Alternatively, if it is only spreading through EternalBlue, good security policies and the early warning provided from the European infections overnight may be the answer.
Savvides believes there may have been infections in New Zealand that have not been reported.
But Jenkins said if that Me Doc was the original attack vector, then it would be no surprise there were no reported cases here.
Is this attack similar to the WannaCry attack in May?
Assuming it exploits EternalBlue, then yes. In both cases, the ransomware would automatically search for vulnerable computers and spread through an organisation's network once one machine had been infected.
In both cases, the blackmailers' request payment in virtual currency Bitcoin.
But Savvides is confident this latest attack will be smaller than WannaCry because there are fewer unpatched Windows computers that will have allowed the spread.
Cert NZ said the Petra ransomware encrypted not only computers' files but also the Master Boot Record (MBR) if it could, locking victims out of their computers altogether.
— Leon Compton (@LeonCompton) June 27, 2017
What can people do if they have been infected?
One thing it appears some victims cannot do is pay the ransom to remove the infection.
Overseas reports indicate German email hosting company Posteo blocked one email address that the fraudsters intended to use to communicate with victims and to arrange for them to recover access to their computers if they paid the ransom.
Cert NZ indicated there were other email addresses but that these were also likely to be blocked. "This means that you will not be able to recover your files even if you pay the ransom," it said.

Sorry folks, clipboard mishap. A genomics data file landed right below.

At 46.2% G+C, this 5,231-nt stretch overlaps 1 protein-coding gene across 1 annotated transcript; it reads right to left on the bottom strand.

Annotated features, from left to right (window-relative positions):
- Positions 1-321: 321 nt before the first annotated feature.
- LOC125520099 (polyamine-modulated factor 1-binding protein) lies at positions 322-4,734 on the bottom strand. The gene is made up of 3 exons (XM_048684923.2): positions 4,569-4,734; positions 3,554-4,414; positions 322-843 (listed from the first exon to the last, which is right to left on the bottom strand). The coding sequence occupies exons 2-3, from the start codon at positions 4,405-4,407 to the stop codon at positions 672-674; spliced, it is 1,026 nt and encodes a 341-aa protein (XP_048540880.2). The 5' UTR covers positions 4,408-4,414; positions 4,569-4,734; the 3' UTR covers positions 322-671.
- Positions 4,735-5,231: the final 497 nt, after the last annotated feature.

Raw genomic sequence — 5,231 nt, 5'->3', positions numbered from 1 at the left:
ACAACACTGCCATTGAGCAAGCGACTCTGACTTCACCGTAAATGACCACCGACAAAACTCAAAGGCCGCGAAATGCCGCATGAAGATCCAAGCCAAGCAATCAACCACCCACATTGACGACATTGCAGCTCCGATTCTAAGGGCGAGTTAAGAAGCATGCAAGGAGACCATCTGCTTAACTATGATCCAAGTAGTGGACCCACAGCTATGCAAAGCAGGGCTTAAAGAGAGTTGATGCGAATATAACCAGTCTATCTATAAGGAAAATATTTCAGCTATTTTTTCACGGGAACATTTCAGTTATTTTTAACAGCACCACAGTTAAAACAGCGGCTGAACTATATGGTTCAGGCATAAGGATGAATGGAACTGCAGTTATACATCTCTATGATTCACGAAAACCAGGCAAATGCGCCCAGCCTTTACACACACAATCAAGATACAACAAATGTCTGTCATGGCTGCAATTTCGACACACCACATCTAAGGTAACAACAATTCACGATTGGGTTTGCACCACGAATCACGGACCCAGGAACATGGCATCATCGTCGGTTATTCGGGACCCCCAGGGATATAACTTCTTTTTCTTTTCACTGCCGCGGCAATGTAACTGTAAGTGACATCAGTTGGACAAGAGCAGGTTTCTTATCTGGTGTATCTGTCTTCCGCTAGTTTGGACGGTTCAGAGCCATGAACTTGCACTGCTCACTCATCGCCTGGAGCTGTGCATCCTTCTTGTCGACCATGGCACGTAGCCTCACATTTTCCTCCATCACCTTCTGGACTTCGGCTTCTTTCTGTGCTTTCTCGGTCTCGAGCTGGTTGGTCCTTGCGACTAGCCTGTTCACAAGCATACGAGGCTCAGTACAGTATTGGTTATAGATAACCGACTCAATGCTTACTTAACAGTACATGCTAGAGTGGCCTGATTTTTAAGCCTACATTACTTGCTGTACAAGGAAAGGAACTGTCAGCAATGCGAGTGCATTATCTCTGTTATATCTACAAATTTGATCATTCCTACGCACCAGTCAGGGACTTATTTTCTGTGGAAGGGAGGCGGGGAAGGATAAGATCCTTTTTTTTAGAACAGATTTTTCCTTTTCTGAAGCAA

The blackmailers are believed to have received just a few thousand dollars from victims.
Cert NZ said in an advisory issued at 1.30pm that there were reports the ransomware contained a "kill switch" that would stop it running on any computer where it found a file in the c:\windows directory named "perfc".
What can computer users do to protect themselves from ransomware in general?
Keep software up-to-date to reduce the risk of being infected and back-up your data regularly to ensure that if you are infected, you can recover your files without paying a ransom.
Cert NZ offers the following additional advice:
- Don't click on web links sent by someone you don't know, or that seem out of character for someone you do know. If you're not sure about something, contact the person you think might have sent it to check first.
- Install antivirus software on your computer if you don't already have it, and update it regularly.
- Install a firewall on your computer to stop traffic from untrustworthy sources getting into your computer.
- Don't enable macros in Microsoft Office.
- If you have your own business, make sure you keep your support contracts — with your antivirus provider or your firewall provider for example — up to date.
Why are the criminals so hard to catch and are these kind of attacks going to keep happening?
Savvides says they are hard to catch because they operate across borders and often can't be found or extradited.
The attacks will keep happening because there is money in it, he says.
However, policy makers are turning their attention to making attacks harder, questioning for example whether more controls should be placed on hard-to-trace Bitcoin transactions.